• When control plane services are stopped on older OS machines and running on newer OS machine, only one controller is available to serve all control plane requests.

  • Depending on role/service composition of the overcloud, the reduced throughput could also affect tenant traffic, not just control plane APIs.

Other Deployer Impact

  • Automating such procedure introduces some code which had better not be executed by accident. The external upgrade tasks which are tagged system_upgrade_* should also be tagged never, so that they only run when explicitly requested.

  • For the data transfer step specifically, we may also introduce a safety “flag file” on the target overcloud node, which would prevent re-running of the data transfer until the file is manually removed.

Developer Impact

Developers who work on specific composable services in TripleO will need to get familiar with the new upgrade workflow.

Main Risks

  • Leapp has been somewhat explored but its viability/readiness for our purpose is still not 100% certain.

  • CI testing will be difficult, if we go with Leapp it might be impossible (more below).

  • Time required to implement everything may not fit within the release cycle.

  • We have some idea how to do the data persist/restore/transfer parts, but some prototyping needs to be done there to gain confidence.

  • We don’t know exactly what data needs to be persisted during reprovisioning.



Primary assignees::
jistr, chem, jfrancoa
Other contributors::
fultonj for Ceph

Work Items

With aditional info in format: (how much do we know about this task, estimate of implementation difficulty).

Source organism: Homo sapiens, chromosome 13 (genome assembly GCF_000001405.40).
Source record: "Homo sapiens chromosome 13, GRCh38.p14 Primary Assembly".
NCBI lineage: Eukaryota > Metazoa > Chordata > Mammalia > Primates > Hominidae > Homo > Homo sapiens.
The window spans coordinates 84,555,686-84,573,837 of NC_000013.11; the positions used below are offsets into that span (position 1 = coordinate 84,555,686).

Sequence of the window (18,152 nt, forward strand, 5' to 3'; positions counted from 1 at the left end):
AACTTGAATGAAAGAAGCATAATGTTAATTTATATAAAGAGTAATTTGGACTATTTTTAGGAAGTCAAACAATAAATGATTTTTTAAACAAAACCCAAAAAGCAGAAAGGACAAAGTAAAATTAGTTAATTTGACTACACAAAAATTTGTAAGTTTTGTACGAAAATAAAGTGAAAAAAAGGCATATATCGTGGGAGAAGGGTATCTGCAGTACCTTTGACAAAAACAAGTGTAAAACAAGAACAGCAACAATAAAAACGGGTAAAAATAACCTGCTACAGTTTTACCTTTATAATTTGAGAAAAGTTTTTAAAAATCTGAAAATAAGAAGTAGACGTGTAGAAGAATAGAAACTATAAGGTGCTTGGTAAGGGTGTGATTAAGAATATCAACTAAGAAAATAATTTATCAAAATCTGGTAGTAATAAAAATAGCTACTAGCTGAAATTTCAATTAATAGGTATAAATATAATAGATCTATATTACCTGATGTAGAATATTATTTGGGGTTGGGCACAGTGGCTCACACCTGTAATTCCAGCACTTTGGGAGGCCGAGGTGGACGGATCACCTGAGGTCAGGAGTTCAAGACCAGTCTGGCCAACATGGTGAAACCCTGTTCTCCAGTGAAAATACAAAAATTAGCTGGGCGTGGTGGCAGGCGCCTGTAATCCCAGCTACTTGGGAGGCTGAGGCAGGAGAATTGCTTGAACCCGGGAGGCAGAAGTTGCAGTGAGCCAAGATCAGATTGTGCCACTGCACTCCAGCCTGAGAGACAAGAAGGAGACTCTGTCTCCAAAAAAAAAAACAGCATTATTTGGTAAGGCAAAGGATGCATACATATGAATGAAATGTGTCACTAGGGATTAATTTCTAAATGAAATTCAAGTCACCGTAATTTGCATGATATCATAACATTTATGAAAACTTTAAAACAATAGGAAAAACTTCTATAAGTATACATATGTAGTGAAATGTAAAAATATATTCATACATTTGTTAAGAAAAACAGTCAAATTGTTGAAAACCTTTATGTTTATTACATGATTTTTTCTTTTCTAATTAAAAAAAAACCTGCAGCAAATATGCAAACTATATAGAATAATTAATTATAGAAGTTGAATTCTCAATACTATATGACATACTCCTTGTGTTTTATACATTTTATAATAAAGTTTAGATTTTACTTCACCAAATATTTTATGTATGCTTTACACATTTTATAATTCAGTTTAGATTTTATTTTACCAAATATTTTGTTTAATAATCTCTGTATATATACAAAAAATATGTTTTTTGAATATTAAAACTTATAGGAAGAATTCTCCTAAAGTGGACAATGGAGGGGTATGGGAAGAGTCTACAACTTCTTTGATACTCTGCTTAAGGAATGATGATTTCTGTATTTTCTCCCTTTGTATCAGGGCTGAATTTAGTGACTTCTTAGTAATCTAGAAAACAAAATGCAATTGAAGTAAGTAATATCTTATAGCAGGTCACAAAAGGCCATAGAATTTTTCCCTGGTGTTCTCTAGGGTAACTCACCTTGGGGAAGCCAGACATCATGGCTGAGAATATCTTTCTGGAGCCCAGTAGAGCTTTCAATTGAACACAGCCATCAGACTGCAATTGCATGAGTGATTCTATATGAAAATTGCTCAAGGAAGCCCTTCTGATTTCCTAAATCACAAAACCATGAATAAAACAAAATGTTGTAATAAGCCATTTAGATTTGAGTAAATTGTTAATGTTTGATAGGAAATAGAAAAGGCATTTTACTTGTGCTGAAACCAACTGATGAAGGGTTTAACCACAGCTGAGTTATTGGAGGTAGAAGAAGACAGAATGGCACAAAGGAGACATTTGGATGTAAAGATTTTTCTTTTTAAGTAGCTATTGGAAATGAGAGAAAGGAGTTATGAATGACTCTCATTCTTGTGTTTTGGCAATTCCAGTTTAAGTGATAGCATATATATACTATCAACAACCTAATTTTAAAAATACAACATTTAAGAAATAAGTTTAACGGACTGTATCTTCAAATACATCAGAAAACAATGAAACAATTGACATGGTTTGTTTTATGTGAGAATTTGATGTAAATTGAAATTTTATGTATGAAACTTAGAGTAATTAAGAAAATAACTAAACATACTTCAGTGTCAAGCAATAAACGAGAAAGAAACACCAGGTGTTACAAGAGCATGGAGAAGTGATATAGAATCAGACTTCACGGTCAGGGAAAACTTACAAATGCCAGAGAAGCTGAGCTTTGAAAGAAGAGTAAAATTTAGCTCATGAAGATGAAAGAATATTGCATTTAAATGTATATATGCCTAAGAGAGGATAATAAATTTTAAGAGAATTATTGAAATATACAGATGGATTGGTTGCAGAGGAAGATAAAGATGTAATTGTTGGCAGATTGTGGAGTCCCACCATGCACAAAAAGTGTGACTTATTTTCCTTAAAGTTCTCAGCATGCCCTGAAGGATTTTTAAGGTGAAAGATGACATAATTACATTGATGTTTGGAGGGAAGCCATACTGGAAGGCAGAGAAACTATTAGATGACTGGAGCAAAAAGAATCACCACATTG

• (semi-known, est. as medium) Change tripleo-heat-templates + puppet-tripleo to be able to set up a cluster on just one controller (with newer OS) while the Heat stack knows about all controllers. This is currently not possible.

  • (semi-known, est. as medium) Amend upgrade_tasks to work for Rocky->Stein with OS upgrade.

  • system_upgrade_transfer_data:

    • (unknown, est. as easy) Detect upgraded vs. unupgraded machines to transfer data to/from.

    • (known, est. as easy) Stop all services on the unupgraded machines transfer data to/from. (Needs to be done via external upgrade tasks which is new, but likely not much different from what we’ve been doing.)

    • (semi-known, est. as medium/hard) Implement an Ansible role for transferring data from one node to another via undercloud.

    • (unknown, est. as medium) Figure out which data needs transferring from old controller to new, implement it using the above Ansible role – we expect only MariaDB to require this, any special services should probably be tackled by service squads.